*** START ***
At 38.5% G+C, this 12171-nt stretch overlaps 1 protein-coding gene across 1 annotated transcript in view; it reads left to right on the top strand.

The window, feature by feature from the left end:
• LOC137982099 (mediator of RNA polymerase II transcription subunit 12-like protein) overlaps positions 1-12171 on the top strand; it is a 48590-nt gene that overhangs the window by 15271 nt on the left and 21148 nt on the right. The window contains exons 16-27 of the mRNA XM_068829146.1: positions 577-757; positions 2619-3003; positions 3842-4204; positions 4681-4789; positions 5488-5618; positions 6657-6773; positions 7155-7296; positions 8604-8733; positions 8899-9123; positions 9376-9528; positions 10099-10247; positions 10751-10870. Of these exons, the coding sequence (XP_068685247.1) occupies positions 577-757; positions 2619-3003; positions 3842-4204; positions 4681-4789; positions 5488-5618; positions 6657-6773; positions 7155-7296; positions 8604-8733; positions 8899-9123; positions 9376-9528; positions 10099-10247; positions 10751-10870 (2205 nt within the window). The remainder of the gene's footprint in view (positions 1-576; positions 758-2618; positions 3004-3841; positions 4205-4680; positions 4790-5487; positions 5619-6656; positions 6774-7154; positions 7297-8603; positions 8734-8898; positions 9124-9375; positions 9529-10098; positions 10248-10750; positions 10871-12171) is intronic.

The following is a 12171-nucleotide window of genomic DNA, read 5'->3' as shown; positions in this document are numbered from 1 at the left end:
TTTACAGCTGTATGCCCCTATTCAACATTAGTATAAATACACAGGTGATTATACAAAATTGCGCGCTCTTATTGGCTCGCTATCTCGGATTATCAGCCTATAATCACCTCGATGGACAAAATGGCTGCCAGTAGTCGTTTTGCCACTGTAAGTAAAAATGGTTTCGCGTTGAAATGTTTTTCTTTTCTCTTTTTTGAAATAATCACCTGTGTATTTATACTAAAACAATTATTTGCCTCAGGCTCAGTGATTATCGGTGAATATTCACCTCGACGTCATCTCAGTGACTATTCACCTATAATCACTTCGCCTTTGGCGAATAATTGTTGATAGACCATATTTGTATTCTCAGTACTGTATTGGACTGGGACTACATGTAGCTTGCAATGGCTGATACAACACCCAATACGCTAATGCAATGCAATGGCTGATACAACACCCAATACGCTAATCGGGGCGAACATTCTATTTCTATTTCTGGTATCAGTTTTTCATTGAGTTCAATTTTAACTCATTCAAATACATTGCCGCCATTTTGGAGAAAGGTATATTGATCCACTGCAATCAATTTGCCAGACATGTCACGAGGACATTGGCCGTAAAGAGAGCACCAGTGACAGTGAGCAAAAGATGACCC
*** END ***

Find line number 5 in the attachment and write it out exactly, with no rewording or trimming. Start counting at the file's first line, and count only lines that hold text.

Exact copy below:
TTTACAGCTGTATGCCCCTATTCAACATTAGTATAAATACACAGGTGATTATACAAAATTGCGCGCTCTTATTGGCTCGCTATCTCGGATTATCAGCCTATAATCACCTCGATGGACAAAATGGCTGCCAGTAGTCGTTTTGCCACTGTAAGTAAAAATGGTTTCGCGTTGAAATGTTTTTCTTTTCTCTTTTTTGAAATAATCACCTGTGTATTTATACTAAAACAATTATTTGCCTCAGGCTCAGTGATTATCGGTGAATATTCACCTCGACGTCATCTCAGTGACTATTCACCTATAATCACTTCGCCTTTGGCGAATAATTGTTGATAGACCATATTTGTATTCTCAGTACTGTATTGGACTGGGACTACATGTAGCTTGCAATGGCTGATACAACACCCAATACGCTAATGCAATGCAATGGCTGATACAACACCCAATACGCTAATCGGGGCGAACATTCTATTTCTATTTCTGGTATCAGTTTTTCATTGAGTTCAATTTTAACTCATTCAAATACATTGCCGCCATTTTGGAGAAAGGTATATTGATCCACTGCAATCAATTTGCCAGACATGTCACGAGGACATTGGCCGTAAAGAGAGCACCAGTGACAGTGAGCAAAAGATGACCC